After five decades of research the answers to two questions that are critical to our understanding of democracy are still incomplete. The first is why some people acquire costly information about politics when we would expect them to be “rationally ignorant.” The second is why people vote when we would expect them to “rationally abstain.” Both were originally identified by Downs (1957) and spring from the fact that individuals are rarely able to affect the outcome of an election.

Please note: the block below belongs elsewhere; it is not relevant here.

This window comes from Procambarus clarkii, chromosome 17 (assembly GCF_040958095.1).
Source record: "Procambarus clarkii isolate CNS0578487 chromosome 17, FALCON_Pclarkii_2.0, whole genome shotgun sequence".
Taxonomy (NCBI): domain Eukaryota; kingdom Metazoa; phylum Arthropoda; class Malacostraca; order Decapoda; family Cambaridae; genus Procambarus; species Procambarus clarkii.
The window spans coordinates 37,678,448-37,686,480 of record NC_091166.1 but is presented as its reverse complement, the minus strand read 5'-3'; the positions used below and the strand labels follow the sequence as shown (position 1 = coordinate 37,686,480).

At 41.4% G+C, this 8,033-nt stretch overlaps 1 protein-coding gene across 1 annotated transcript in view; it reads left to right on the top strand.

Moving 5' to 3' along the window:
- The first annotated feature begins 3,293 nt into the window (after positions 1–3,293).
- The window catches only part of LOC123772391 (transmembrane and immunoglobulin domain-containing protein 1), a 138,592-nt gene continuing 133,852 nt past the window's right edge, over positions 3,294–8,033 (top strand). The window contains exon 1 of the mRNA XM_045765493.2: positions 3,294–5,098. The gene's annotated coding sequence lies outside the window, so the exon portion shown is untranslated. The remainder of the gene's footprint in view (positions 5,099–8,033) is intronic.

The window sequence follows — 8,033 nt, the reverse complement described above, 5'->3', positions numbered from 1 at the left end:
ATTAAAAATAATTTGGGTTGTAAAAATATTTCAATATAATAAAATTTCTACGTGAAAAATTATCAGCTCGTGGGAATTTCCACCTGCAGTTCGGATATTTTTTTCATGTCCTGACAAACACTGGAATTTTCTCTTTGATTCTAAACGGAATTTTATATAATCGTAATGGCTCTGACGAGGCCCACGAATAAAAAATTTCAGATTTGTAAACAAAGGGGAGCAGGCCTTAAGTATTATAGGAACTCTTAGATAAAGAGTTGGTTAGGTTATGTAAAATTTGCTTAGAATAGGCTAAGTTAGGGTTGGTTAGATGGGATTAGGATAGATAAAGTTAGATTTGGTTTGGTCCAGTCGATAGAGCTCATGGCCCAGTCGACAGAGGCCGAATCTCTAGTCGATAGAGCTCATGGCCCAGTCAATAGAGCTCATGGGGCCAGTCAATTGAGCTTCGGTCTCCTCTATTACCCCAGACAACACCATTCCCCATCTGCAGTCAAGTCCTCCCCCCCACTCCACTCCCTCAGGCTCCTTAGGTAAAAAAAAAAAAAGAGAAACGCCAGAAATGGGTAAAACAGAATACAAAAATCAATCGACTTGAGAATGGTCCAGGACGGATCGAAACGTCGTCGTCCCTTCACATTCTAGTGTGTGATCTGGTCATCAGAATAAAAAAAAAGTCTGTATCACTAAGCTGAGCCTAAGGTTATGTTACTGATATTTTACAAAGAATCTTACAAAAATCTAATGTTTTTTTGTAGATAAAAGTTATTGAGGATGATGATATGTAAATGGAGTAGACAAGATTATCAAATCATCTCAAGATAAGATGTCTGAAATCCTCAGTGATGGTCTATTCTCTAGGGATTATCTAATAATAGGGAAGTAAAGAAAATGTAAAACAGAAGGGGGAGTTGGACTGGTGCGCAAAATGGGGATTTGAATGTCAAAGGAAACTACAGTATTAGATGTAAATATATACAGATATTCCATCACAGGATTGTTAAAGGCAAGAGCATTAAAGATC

Informed and participating citizens are the bread and butter of democratic politics, and they are critical for many of our models of politics. People who are reasonably well informed about their own interests are necessary for stable political competition, and nearly all political economy models assumes a link between economic interests and political behavior. Why people tend to be better informed and participate more frequently than simple rational choice models would allow therefore continues to be of great practical and theoretical importance.